Sondheim’s Broadway Hit Gets The Film Treatment Via Rob Marshall To Uneven Effect. Emily Blunt & James Corden Shine But This Overlong Musical Suffers From A Final Act That Completely Sets The Whole Affair Off Kilter.
There’s little doubt that everyone involved with this project had a blast making it. The hyper fantastic setting and souped up fairy tale in a blender story combined with the music of Stephen Sondheim is sure fire cannon fodder for the big screen. Armed with Rob Marshall (Chicago, Pirates Of The Caribbean: On Stranger Tides, Nine) in the directors seat and a talent pool including Meryl Streep, Anna Kendrick, Emily Blunt, Chris Pine, Johnny Depp, Tracey Ullman, Christine Baranski and James Corden to headline, it’s a pretty exciting prospect in anyone’s eyes. Add to that the huge broadway following the show already has and all the boxes are ticked for a sure fire hit, right? I’ve no doubt it will open to huge numbers and bank a huge global gross but there’s just something that feels a bit off kilter about the whole thing.
In a fairy tale kingdom where Little Red Riding Hood (Lilla Crawford), Cinderella (Anna Kendrick), Jack (Daniel Huttlestone) & The Beanstalk and Rapunzel (Mackenzie Mauzy) all exist, a village baker (James Corden) and his wife (Emily Blunt) long for a child of their very own. Enter the witch (Meryl Streep) who lives next door who sends them on a quest to fetch her 4 items to break a curse and give them a child. They must collect a cow as white as snow, hair the colour of corn, a shoe mode of gold and a cloak as red as blood and return them to the witch by midnight of the blue moon which occurs in 3 days. So off into the woods they go to find these items and change their future! This all happens while the classic fairy tale stories all kick off and these characters all meet.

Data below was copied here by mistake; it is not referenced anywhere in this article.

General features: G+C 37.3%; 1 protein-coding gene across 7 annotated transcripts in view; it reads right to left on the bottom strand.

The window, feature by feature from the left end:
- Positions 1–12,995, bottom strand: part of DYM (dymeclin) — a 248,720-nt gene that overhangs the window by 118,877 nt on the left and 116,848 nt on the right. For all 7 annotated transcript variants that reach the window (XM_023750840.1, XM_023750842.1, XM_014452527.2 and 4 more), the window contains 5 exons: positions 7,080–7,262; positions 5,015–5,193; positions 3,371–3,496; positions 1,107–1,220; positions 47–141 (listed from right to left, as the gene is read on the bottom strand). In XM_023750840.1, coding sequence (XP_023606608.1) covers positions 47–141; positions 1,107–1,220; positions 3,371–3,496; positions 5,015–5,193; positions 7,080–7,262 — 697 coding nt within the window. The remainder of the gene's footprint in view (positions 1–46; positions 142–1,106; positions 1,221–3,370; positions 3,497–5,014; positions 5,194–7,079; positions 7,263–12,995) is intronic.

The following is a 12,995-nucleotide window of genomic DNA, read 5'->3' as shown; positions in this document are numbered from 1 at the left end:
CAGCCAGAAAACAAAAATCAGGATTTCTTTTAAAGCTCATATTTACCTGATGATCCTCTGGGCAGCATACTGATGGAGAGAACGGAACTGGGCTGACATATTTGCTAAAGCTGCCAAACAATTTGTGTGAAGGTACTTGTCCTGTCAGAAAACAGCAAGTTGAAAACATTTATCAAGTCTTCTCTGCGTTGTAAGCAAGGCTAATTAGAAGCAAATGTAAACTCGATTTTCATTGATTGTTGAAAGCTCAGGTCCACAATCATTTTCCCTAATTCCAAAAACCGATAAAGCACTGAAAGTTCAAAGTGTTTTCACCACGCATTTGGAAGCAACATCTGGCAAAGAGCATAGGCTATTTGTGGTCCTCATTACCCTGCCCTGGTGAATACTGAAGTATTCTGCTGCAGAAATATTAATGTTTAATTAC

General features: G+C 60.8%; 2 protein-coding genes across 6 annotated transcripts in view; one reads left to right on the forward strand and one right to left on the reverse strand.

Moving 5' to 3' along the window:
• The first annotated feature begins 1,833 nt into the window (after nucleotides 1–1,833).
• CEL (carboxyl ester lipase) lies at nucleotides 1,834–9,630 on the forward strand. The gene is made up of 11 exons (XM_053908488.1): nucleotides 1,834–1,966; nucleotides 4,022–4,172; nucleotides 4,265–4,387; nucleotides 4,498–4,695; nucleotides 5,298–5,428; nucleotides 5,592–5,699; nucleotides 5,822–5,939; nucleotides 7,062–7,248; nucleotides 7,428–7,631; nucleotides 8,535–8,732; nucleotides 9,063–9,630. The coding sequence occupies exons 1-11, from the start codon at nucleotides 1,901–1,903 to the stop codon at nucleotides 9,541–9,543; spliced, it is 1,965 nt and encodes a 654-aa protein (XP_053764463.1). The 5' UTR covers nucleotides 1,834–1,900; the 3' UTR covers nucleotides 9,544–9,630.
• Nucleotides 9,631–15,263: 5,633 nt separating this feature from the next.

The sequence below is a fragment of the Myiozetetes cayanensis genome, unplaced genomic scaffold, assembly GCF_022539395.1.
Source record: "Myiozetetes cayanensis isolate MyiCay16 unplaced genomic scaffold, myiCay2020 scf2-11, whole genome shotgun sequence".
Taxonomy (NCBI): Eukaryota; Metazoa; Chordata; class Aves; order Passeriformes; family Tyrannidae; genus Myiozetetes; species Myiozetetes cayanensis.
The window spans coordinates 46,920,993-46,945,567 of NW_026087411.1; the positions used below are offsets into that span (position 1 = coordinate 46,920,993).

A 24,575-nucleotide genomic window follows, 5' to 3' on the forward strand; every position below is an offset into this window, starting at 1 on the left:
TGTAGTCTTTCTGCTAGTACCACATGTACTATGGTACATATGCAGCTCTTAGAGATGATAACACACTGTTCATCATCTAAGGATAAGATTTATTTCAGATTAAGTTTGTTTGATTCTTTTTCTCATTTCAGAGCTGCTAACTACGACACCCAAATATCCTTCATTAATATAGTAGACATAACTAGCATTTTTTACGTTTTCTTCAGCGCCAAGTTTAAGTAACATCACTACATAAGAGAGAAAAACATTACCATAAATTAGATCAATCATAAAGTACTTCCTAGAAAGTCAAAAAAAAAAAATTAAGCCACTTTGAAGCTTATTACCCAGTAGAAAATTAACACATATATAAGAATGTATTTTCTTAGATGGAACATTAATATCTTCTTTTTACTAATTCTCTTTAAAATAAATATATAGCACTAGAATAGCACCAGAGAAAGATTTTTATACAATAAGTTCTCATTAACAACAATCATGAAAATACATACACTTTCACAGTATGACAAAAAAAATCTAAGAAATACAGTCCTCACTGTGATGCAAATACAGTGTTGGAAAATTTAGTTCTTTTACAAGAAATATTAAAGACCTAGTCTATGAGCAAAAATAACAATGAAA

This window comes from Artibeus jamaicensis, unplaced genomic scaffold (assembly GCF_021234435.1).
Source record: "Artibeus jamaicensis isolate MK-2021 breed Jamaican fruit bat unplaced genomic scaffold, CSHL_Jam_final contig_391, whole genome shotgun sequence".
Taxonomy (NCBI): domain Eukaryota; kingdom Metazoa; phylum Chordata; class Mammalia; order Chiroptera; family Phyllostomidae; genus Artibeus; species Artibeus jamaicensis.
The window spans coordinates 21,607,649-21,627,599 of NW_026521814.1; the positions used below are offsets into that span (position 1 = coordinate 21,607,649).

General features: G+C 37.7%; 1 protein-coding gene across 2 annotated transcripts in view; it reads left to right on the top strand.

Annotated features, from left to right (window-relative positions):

As this 124 minute epic is about 98% singing, Marshall is no stranger to navigating the discipline required to balance the belting vocals with action to keep the whole thing animated and he does so by allowing his big name cast ham it up as best they can. Given it’s Sondheim there is a fairly recognisable song structure throughout, many of the songs sound exactly the same (especially in the choral sections) where his trademark overlapping vocal comes into play, which will keep fans of the stage show tapping along. Bright moments occur in the films highlight ‘Agony’ (performed by Chris Pine & Billy Magnusson) and ‘It’s Your Fault’ (A multi player) yet something seems amiss in the film..
From a cinematic point of view, the film is far too long. Having not seen Into The Woods on stage I am assuming where I would’ve ended the film is the intermission point, from there I would’ve made the final act into a stand alone film. Into The Woods runs at a certain comedic whimsy beat to a point then completely switches gear for the last 30 minutes into a much darker and seemingly unfitting final coda. The problem is that the resolutions the film tries to deliver at the end are coming from set ups that really aren’t fully explored for us in the first place. The relationship between The Witch & Rapunzel, Jack & The Giants, The Prince & His Infidelities, The Baker & His Father, Cinderella & The Birds, Little Red Riding Hood & Her Grandmother, The Witch & Her Powers – there’s so much going on yet none of them get the screen time to really have a lasting impact. This show could have easily been split into two 90 minute films and done both the main plot and this sub plot justice.
Performances are all suitably hammy but it’s Emily Blunt and James Corden that steal the movie. They are really having fun with this and it shows. Meryl is ok but nothing Oscar worthy as it is being touted. Chris Pine does Captain Kirk posturing with bonus singing and Johnny Depp revels as The Wolf. Tracey Ullman brings a nice touch as Jack’s Mother, her comedy chops still as sharp as ever and the younger cast are all belting singers.
Into The Woods just feels off kilter, especially when it hits the final act where the whole show changes direction and drags the fun down. It’s no easy task bringing such a show to the screen, trying to cram so much content into a 2 hour flick is a feat all of its own and I can’t help but think if they’d split it into two spectacular films and spent some time delving into the characters a bit more the result would’ve been something with substance.
INTO THE WOODS releases on JANUARY 8, 2015 in AUSTRALIA through DISNEY